Abstract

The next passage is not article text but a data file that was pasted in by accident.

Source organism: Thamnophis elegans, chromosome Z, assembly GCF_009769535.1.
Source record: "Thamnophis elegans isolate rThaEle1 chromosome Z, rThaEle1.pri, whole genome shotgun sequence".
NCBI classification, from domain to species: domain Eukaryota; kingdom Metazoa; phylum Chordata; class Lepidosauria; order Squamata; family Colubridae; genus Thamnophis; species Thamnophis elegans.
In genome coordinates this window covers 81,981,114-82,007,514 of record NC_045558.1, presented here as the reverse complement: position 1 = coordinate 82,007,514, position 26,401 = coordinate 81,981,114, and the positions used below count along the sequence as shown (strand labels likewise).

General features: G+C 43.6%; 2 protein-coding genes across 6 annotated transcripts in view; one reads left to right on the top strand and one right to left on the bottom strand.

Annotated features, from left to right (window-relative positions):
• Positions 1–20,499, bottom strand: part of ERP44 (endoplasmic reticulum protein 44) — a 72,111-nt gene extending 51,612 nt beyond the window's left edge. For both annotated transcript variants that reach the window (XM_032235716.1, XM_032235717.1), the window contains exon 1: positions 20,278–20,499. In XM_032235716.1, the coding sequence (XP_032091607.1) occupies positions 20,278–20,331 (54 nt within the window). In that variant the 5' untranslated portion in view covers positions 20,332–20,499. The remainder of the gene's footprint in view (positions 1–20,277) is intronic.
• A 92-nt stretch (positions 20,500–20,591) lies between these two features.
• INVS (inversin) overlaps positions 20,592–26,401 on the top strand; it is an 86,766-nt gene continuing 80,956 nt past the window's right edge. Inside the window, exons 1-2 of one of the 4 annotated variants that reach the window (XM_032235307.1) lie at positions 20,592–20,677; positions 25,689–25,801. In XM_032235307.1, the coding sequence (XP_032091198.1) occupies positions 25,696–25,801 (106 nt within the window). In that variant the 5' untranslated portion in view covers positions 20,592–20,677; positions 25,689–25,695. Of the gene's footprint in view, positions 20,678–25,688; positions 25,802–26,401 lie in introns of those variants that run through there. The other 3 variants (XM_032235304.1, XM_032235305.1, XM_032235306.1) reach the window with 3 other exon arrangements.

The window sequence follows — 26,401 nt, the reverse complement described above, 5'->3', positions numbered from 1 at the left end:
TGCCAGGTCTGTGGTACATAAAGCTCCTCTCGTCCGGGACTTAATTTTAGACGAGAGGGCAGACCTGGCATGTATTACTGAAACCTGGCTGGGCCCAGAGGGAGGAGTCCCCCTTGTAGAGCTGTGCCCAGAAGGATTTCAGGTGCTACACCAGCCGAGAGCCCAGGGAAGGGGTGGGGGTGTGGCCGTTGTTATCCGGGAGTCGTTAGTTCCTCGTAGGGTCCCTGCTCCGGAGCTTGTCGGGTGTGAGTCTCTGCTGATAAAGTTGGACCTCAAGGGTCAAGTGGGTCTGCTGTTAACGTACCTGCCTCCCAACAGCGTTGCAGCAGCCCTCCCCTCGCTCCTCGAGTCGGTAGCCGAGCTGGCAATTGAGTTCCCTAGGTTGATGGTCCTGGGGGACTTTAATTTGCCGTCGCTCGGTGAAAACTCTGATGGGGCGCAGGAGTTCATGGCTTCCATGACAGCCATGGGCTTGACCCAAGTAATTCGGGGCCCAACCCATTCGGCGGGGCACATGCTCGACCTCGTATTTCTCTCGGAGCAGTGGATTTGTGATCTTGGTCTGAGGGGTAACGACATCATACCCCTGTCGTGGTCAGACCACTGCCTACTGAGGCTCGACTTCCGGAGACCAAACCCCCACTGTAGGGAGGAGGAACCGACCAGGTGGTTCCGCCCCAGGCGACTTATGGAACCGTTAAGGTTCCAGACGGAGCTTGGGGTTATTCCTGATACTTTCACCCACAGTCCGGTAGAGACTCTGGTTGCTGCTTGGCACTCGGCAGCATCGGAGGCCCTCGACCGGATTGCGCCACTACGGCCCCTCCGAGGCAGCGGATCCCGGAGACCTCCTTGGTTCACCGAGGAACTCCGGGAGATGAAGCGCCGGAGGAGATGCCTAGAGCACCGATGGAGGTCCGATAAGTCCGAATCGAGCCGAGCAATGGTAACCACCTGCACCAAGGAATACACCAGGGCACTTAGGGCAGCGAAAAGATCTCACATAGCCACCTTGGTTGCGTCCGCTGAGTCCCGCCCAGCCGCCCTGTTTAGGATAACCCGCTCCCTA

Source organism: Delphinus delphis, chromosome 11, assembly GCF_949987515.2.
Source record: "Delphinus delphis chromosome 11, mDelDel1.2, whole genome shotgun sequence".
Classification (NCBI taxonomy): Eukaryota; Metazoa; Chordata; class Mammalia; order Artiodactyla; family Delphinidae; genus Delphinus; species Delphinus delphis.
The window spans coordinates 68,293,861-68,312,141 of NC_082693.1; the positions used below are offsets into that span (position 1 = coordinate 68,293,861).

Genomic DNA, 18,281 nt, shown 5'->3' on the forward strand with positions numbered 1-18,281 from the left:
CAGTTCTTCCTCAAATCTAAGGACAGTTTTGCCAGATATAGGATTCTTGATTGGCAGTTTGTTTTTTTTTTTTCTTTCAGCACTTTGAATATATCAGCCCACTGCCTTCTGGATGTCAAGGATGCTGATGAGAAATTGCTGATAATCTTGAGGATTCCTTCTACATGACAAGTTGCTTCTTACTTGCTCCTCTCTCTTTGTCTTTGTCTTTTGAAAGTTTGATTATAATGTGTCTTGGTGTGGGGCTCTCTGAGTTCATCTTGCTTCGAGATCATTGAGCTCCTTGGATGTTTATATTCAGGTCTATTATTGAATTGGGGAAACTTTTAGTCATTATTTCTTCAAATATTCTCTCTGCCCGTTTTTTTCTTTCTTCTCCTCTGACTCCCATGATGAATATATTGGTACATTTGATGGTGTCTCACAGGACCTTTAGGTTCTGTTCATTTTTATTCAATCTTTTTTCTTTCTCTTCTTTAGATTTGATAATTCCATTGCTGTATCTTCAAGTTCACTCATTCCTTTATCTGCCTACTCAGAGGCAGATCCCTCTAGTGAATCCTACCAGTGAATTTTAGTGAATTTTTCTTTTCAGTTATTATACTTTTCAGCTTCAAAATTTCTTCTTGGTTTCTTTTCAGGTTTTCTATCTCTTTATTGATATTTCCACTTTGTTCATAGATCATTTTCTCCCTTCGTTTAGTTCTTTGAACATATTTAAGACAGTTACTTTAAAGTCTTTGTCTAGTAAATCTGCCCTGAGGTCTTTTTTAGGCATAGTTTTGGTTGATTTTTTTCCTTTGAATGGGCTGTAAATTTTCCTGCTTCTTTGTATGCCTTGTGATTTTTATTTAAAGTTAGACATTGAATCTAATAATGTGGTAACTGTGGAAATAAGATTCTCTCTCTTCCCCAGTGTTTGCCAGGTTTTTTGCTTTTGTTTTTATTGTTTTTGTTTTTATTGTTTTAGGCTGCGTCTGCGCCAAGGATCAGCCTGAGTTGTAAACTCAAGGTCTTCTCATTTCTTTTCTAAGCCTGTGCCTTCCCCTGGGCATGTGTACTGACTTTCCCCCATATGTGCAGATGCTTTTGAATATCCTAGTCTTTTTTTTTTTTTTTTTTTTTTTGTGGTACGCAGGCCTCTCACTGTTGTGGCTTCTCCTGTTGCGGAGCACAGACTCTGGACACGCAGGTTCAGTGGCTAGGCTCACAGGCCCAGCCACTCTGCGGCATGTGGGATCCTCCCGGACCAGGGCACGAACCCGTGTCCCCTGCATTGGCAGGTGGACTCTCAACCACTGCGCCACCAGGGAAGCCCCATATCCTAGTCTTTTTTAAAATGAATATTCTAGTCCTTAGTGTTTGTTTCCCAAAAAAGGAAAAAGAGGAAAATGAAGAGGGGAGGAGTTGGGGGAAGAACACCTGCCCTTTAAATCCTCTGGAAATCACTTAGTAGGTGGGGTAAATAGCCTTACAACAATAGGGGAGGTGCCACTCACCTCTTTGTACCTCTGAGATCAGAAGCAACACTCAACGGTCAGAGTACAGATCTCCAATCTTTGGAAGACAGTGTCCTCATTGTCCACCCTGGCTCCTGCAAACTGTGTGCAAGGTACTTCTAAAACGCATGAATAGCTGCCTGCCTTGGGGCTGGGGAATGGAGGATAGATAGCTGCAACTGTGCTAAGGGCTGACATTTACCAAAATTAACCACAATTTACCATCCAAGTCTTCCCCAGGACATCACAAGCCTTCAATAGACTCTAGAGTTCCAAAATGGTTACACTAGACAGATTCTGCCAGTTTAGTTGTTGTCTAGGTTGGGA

Estimating abundance is critical in many areas of ecology and conservation biology. Despite this, methodological limitations prevent population monitoring at large spatial scales. Automated acoustic methods, such as recording devices and sound recognition models, can determine occupancy and phenology but have not been utilized to estimate abundance in amphibians. Here we evaluate a method to estimate the number of breeding female Wood Frogs (Lithobates sylvaticus) on the basis of the relationship between egg mass abundance and the acoustic activity of males, using an automated recognizer to count and quantify their vocalizations. We collected egg mass abundance data and recorded acoustic activity at sites in New Brunswick, Canada and the northern United States in 2015 and 2016. Egg mass abundance at a site was best predicted by the maximum daily number of calls on the basis of a model selection approach and the predictive ability of models (root mean square error ± 16–19 egg masses or 59–70%). The number of males in the pond was best explained by mean calls per recording in 2016 but in 2015 no acoustic metric explained male abundance well. Although this method shows promise, variation in 1) the quality of the recordings, 2) the timing of vocalization activity, and 3) the sex ratios among sites and years combine to increase the error in abundance estimates. With additional research, this method could be useful for monitoring at large spatial scales and we encourage additional trials of acoustic estimates of abundance, especially where estimates of abundance already exist using other methods.

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